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Broken arm

A broken arm is a common injury. About one in every 20 fractures involve the upper arm bone (humerus). Children are more likely to break the lower arm bones (radius and ulna).

Falling on an outstretched hand or being in a car crash or some other type of accident is usually the cause of a broken arm.

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Dislocated Elbow

When the joint surfaces of an elbow are separated, the elbow is dislocated. Elbow dislocations can be complete or partial. In a complete dislocation, the joint surfaces are completely separated. In a partial dislocation, the joint surfaces are only partly separated. A partial dislocation is also called a subluxation.

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Elbow Bursitis

Bursae are thin, slippery sacs located throughout the body that act as cushions between bones and soft tissues. They contain a small amount of lubricating fluid that allows the skin to move freely over the underlying bone.

The olecranon bursa lies between the loose skin and the pointy bone at the back of the elbow called the olecranon.

Normally, the olecranon bursa is flat. If it becomes irritated or inflamed, more fluid will accumulate in the bursa and bursitis will develop.

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Elbow Fractures in Children

Whether your child is an active athlete or just a toddler jumping on the bed, there's a good possibility that he or she will take a spill at home or on the playing field at some time.

These falls are usually harmless. But, when a child falls on an outstretched arm, the velocity of the fall combined with the pressure of hitting the ground could be enough to fracture, or break, a bone around the elbow. That's how most fractures around the elbow joint occur.

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Erb's Palsy (Brachial Plexus Injury)

Erb's palsy is a form of brachial plexus palsy. It is named for one of the doctors who first described this condition, Wilhelm Erb.

The brachial plexus (BRAY-key-el PLEK-sis) is a network of nerves near the neck that give rise to all the nerves of the arm. These nerves provide movement and feeling to the arm, hand, and fingers. Palsy means weakness, and brachial plexus birth palsy causes arm weakness and loss of motion.

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Forearm Fractures in Children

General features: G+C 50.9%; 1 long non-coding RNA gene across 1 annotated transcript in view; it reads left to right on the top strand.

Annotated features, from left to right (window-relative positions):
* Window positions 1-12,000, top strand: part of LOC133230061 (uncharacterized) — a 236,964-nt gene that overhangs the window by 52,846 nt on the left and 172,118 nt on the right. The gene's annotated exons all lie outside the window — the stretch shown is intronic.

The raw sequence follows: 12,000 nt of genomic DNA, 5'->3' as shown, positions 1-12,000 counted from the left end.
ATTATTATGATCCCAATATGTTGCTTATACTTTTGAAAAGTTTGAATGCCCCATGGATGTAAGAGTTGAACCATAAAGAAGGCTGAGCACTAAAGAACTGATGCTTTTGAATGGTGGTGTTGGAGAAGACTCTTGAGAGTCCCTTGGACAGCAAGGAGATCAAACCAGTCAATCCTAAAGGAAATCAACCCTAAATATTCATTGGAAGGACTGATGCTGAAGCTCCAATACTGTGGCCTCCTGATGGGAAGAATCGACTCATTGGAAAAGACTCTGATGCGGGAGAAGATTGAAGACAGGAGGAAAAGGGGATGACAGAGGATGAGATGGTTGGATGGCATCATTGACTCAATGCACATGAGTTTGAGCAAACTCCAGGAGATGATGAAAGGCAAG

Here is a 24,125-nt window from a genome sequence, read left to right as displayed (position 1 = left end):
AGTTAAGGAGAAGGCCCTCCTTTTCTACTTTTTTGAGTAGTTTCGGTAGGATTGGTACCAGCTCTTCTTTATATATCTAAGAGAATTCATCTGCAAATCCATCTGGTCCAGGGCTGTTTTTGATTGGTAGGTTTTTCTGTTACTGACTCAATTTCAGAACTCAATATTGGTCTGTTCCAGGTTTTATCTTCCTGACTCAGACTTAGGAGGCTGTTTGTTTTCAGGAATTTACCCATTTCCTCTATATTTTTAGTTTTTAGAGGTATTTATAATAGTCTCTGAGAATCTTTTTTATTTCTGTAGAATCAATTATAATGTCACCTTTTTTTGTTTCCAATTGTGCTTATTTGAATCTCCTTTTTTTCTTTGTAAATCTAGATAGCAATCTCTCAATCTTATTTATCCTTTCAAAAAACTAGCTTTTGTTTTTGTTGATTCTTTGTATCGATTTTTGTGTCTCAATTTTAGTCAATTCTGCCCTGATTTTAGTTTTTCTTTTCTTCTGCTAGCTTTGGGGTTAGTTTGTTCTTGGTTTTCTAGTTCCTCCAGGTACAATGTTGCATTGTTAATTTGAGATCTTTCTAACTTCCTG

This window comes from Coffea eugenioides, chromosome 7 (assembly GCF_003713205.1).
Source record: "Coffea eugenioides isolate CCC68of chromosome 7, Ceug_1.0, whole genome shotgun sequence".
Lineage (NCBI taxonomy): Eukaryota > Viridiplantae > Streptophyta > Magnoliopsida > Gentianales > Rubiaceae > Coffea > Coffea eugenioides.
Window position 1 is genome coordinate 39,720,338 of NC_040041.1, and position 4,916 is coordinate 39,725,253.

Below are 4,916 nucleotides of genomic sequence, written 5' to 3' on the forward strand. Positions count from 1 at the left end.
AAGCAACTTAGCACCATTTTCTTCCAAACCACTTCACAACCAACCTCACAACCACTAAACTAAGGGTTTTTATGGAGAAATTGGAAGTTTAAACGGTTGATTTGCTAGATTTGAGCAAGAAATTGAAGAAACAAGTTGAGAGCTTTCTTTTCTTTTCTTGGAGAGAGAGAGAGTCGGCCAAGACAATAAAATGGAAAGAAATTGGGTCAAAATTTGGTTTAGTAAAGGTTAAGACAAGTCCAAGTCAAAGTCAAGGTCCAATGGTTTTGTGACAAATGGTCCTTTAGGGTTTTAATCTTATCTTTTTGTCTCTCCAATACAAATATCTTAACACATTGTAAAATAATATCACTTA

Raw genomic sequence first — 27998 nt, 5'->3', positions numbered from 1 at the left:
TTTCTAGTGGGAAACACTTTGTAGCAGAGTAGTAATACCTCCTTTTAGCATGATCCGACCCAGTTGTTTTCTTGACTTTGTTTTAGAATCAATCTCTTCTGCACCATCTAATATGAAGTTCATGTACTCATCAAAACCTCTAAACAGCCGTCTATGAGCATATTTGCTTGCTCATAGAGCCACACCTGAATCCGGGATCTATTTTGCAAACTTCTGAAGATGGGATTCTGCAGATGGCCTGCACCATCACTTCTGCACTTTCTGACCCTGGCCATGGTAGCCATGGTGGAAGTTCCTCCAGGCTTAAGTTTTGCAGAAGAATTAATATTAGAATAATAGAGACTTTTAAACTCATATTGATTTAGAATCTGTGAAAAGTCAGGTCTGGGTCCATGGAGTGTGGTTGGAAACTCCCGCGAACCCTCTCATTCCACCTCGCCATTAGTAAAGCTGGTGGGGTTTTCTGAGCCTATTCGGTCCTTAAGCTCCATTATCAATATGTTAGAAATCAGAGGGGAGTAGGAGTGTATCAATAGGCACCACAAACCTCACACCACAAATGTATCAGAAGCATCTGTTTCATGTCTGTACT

The bones of the forearm are the radius and the ulna. If you hold your arm naturally by your side, the ulna is the bone closer to you and the radius is farther away.

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Olecranon (Elbow) Fractures

When you bend your elbow, you can easily feel its "tip," a bony prominence that extends from one of the lower arm bones (the ulna). That tip is called the olecranon (oh-lek'-rah-nun). It is positioned directly under the skin of the elbow, without much protection from muscles or other soft tissues. It can easily break if you experience a direct blow to the elbow or fall on a bent elbow.

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Radial Head Fractures

Trying to break a fall by putting your hand out in front of you seems almost instinctive. But the force of the fall could travel up the lower forearm bones and dislocate the elbow. It also could break the smaller bone (radius) in the forearm. A break can occur near the elbow at the radial "head."

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Throwing injuries in the elbow

With the start of the baseball season each spring, doctors frequently see an increase in elbow problems in young baseball players. A common elbow problem in these children is medial apophysitis, commonly referred to by doctors as "Little Leaguer's elbow."

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Ulnar nerve entrapment

Ulnar nerve entrapment occurs when the ulnar nerve in the arm becomes compressed or irritated. The ulnar nerve is one of the three main nerves in your arm. It travels from your neck down into your hand, and can be constricted in several places along the way. Depending upon where it occurs, this pressure on the nerve can cause numbness or pain in your elbow, hand, wrist, or fingers.